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Jim Cramer vs. S&P 500: Chasing 'Mad Money'

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Among active stock pickers, few can rival how far Jim Cramer's media star shines. Even after more than a decade on the air, the ex-hedge fund manager's "Mad Money" show is still a daily fixture on CNBC. And his buy and sell recommendations are a mainstay of TheStreet.com, the financial news site he founded in 1996.

But does popularity with cable television and Internet viewers mean that investors should follow Cramer's advice on stocks?

A new study, published in the Journal of Retirement, tackles just that question. It's written by a research assistant at the Wharton School of the University of Pennsylvania, Jonathan Hartley, and a graduate student in statistics at the school, Matthew Olson.

The authors build on several past studies of similar nature. In particular, they cite two research projects as being influential to their work -- one looking at Cramer's portfolio before the so-called Great Recession (Bolster and Trahan in 2009), and another examining any possible market "impact" of his stock recommendations (Engelberg and Parsons in 2011).

Like others before them, these Wharton academics dig into performance and risk metrics associated with Cramer's Action Alerts PLUS portfolio. What sets this research apart, they suggest, is a more complete data set. Hartley and Olson track the AAP portfolio from inception through last year, a span that covers 16 years and five months.

"Cramer, unlike many other TV finance personalities, actually manages a stock portfolio that invests in many of his stock recommendations made on Mad Money," observe the study's authors.

The AAP portfolio was created in August 2001 and is sold online at TheStreet.com. Hartley and Olson note that after Cramer's "Mad Money" show began on CNBC, the fund was converted into a charitable trust in 2005 with a stated mandate to donate any resulting dividends and distributions to nonprofit organizations.

The Journal of Retirement's publisher, Pageant Media, granted Index Fund Advisors a full review of the report. It also gave us permission to use data points collected in this research piece to create a graphic depicting Cramer's portfolio since inception through 2017.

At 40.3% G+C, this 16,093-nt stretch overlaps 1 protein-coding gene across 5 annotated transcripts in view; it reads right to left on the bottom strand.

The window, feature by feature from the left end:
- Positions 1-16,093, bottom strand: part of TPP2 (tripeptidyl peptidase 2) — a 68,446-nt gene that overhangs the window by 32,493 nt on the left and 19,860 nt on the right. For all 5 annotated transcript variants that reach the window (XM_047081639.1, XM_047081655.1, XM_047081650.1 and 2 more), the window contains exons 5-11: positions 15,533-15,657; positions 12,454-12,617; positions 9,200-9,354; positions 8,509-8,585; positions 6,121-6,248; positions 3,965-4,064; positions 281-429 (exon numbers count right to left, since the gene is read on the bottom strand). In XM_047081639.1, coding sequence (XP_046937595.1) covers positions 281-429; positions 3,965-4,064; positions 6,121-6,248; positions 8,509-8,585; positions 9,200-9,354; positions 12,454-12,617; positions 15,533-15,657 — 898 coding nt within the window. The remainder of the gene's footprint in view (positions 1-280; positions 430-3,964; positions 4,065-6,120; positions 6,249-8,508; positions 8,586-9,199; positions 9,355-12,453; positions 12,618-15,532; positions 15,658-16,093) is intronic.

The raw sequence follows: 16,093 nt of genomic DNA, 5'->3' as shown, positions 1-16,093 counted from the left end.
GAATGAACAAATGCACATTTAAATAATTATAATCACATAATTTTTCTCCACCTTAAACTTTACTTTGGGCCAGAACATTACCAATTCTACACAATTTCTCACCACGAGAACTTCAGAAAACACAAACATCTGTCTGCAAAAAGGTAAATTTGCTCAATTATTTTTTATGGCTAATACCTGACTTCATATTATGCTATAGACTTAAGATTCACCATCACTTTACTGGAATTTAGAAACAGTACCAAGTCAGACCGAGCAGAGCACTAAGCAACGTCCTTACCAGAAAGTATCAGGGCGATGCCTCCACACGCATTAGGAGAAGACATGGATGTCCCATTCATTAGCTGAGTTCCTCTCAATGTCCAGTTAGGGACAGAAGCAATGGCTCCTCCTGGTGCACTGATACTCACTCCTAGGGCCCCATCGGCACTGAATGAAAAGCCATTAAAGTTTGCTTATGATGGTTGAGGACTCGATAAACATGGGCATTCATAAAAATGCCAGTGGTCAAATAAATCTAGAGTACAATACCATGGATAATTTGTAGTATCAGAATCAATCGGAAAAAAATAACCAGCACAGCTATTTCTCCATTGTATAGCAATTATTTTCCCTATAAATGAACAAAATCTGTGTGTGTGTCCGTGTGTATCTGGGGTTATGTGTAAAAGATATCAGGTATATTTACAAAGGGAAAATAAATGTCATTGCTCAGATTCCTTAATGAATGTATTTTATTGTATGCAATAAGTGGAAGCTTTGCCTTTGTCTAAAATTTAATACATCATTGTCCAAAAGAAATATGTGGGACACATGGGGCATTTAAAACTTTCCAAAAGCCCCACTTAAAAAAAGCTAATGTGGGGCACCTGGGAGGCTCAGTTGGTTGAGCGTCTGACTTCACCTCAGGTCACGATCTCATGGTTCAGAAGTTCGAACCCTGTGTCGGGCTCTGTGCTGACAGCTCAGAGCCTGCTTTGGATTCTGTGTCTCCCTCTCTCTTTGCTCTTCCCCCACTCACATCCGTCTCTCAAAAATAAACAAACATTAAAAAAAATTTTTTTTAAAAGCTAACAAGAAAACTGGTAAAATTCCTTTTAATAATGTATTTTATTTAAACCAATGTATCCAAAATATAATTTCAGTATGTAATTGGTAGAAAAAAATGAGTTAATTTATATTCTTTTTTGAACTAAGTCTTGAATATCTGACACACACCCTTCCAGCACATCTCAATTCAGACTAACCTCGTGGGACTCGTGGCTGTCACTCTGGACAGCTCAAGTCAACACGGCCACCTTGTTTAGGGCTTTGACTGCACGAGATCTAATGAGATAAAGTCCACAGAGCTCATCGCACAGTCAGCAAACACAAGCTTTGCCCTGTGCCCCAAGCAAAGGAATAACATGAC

Growth of $1000 of Cramer Portfolio vs Benchmarks

Besides reviewing Cramer's portfolio performance, the study also compares such results to the S&P 500 index. For the above graphic, we've also included total returns of the IFA Index Portfolio 100, which tracks an all-equity global portfolio. (This data is presented net of IFA's highest annual investment management fee of 0.90%.)

Under such a microscope, Cramer's stock picks lose luster. The Wharton researchers found that his AAP portfolio produced an annualized 4.08% return in the 16-plus years reviewed. At the same time, the S&P 500 gained 7.07% and the IFA Index 100 returned 9.29% per year.

When applying an efficient frontier analysis -- where raw returns are judged relative to how much market risk is being injected into a portfolio -- the study's results raise even more red flags. For example, Cramer's AAP portfolio generated annualized standard deviation of 17.65 and a Sharpe ratio of 0.16.

Sharpe ratios measure returns against a relatively "risk-free" investment like a one-month U.S. Treasury bill. Meanwhile, standard deviation is a statistical metric that can be used to quantify portfolio volatility against a market index.

By contrast, our analysts estimate the IFA Index Portfolio 100 during this period produced an annualized standard deviation of 17.24 and a Sharpe Ratio of 0.47. (Lower standard deviation translates into less exposure to market volatility while greater Sharpe numbers indicate better risk-reward characteristics.)

The S&P 500 index in this timeframe had standard deviation of 14.16 and a Sharpe Ratio of 0.41. In other words, Cramer's AAP portfolio was not only providing its investors with significantly lower annualized returns, but also a bumpier ride in delivering such lagging performance.

To be fair, the study's authors point out that as a charitable trust, the AAP portfolio can suffer as it gathers dividends and distributions to make future donations. During periods when stocks are rallying, Hartley and Olson find that such a cash drag has proved problematic to keeping up with market returns. (Note: IFA's portfolio management process stresses a "fully" invested strategy as part of implementing each client's holistic financial plan.)

In studying Cramer's AAP portfolio over its entire history, Hartley and Olson uncover a trend of tilting to smaller market capitalization stocks and those considered as more growth-styled. They also find a propensity to bet on shares of companies with "low earnings quality." (It's worth noting that IFA's equity strategy favors small caps, value and funds that screen for profitability.)

"We also find that over the portfolio's entire history, Cramer's AAP portfolio exposures are primarily driven by underlevered exposure; i.e., low-beta with respect to market returns in every specification, which has heavily contributed to underperforming the S&P 500 in the post-financial crisis years," the study summarises.   

Based on this latest research on Cramer's stock picking prowess, it seems clear that investors would've gained a lot more simply buying an index fund tracking the S&P 500 -- or, even better, by passively owning a globally diversified investment such as the IFA Index Portfolio 100.